Rationalizations, justifications …

moral ethicsWhen we are under the influence of delusions we rarely think we are wrong at the time — we can justify and rationalize almost any behavior. We almost always have the perfect excuse (even though no one else has any excuse.) This is why sense of shame comes in handy because all the time we are identified with being, for example, an adult, we’ll naturally not behave like a four-year old. While we are identified with being a doctor or social worker or a teacher — when that is our basis of imputation for our sense of self, when that is who we think we are — we’ll naturally avoid actions that seem out of keeping or inappropriate. While we are identified with being even just a decent human being, we are far less likely to do something un-decent, even if no one is watching us.

What goes around, comes around

MartyWith sense of shame, we also consider karma – we avoid a negative action because we don’t want to experience its negative result, a bad experience. If you are wondering what is with this mention of dog poop, I just looked after a big black Labrador called Marty for 3 weeks, and learned far more than I ever needed or wanted to know about dog poop on the streets of New York. So, for example, when  I’m about to leave the dog poop because it is inconvenient to wade through a foot of snow with the wrong shoes, and, besides, no one is looking, I can remember that I am creating the cause to tread in dog poop myself down the road. And because karma increases, if I don’t purify this action I could end up treading in dog poop, or worse, hundreds of times. So better just to pick up in the first place.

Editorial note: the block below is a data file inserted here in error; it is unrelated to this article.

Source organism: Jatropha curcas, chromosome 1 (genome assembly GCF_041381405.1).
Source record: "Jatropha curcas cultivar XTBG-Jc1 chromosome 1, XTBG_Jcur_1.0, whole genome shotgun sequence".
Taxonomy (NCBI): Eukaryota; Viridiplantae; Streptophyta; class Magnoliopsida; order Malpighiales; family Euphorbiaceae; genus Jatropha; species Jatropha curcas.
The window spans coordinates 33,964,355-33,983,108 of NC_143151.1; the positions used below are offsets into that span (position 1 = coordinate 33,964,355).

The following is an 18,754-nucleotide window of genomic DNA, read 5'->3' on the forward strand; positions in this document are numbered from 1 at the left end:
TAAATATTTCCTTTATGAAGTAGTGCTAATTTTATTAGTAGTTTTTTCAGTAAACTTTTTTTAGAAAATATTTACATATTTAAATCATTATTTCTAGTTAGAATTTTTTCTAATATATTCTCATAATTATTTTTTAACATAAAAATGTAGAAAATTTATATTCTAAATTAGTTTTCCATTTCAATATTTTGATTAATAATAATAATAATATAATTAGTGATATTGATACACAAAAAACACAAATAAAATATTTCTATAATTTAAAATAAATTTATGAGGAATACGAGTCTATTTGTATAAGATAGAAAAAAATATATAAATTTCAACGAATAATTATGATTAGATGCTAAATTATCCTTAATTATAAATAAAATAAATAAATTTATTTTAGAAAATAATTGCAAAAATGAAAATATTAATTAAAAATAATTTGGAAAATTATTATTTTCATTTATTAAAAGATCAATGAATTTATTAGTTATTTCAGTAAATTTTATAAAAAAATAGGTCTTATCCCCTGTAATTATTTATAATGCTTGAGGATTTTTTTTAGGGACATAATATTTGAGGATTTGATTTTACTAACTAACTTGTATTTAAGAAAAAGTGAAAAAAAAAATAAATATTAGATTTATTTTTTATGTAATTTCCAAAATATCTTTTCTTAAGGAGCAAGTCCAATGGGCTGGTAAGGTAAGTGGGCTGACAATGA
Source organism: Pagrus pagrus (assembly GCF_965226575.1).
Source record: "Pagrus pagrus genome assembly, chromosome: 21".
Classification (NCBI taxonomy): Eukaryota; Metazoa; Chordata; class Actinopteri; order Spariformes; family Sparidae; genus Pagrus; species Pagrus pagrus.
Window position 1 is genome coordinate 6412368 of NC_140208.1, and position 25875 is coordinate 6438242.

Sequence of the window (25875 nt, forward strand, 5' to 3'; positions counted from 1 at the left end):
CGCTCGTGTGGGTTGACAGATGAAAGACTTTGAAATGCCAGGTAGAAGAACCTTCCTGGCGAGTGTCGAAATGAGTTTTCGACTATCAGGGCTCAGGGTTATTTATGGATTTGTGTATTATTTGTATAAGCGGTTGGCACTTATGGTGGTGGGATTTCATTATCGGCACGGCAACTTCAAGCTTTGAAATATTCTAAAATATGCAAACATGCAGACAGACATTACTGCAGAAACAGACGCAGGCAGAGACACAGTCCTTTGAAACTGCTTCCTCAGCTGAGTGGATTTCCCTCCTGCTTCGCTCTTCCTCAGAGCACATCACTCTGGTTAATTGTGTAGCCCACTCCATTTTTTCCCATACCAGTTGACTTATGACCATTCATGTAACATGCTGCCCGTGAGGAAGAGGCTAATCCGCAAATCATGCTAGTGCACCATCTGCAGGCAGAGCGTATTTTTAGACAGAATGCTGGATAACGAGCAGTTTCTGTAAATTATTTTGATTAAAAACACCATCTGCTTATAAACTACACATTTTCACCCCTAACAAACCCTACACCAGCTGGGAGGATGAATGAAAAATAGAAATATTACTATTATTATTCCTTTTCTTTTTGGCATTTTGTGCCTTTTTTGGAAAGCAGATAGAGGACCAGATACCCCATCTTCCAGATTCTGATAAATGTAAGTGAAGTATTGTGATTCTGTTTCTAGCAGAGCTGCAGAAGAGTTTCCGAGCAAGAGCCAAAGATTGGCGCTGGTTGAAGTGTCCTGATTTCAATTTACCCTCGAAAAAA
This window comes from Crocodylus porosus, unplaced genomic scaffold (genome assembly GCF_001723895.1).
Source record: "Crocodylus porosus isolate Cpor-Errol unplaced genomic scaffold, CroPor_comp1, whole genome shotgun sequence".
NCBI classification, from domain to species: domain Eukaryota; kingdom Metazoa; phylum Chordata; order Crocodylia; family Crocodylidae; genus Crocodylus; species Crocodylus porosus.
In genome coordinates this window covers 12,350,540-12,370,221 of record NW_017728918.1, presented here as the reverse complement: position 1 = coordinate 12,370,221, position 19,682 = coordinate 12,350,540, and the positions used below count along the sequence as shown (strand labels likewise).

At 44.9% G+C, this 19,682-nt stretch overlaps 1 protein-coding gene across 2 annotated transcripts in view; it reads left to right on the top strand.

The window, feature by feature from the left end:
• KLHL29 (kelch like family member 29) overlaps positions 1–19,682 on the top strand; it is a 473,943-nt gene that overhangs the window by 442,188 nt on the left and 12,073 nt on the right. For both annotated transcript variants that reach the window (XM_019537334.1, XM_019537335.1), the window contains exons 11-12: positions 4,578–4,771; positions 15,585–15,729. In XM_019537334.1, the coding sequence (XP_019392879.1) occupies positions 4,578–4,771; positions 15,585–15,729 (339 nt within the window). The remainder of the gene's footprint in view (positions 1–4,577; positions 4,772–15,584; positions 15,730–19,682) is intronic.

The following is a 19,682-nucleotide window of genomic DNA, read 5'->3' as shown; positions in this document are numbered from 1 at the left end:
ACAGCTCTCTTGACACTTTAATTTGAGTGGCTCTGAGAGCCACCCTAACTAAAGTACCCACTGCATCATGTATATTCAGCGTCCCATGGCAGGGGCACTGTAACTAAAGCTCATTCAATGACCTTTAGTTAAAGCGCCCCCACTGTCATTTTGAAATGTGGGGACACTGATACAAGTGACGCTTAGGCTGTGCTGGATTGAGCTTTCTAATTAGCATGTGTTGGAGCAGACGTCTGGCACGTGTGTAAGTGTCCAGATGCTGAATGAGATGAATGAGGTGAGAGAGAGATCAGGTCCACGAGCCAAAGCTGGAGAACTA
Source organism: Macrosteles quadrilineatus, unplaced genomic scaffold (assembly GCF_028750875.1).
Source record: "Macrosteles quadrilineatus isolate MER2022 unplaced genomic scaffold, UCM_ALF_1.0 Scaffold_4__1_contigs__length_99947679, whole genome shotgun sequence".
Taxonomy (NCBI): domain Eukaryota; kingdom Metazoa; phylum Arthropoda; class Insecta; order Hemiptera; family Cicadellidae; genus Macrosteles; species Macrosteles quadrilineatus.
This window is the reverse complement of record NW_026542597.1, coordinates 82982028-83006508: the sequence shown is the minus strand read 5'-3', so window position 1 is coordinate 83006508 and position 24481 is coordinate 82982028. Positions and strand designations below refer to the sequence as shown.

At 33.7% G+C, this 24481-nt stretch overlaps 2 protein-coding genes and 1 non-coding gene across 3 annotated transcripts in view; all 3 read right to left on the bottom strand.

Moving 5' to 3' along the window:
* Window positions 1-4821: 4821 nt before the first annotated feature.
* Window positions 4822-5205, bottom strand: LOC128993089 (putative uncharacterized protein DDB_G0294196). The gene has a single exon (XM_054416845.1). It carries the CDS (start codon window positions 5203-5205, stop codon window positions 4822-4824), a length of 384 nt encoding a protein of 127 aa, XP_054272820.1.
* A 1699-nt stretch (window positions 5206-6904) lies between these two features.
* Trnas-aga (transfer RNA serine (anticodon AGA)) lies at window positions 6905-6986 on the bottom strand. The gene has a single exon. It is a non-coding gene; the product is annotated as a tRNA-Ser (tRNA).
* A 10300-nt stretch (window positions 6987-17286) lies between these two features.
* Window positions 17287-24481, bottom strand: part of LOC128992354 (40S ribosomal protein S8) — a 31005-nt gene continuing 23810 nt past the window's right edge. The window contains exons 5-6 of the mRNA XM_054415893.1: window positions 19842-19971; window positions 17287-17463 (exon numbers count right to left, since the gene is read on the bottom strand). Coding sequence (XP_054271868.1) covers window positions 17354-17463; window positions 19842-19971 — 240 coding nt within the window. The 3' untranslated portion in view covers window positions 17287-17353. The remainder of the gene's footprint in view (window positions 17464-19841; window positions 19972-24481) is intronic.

Next time, consideration for others.

Author: Luna Kadampa

Based on 40 years' experience, I write about applying meditation and modern Buddhism to improve and transform our everyday lives and societies. I try to make it accessible to everyone anywhere who wants more inner peace and profound tools to help our world, not just Buddhists. Do make comments any time and I'll write you back!

21 thoughts on “What would a Buddhist do?”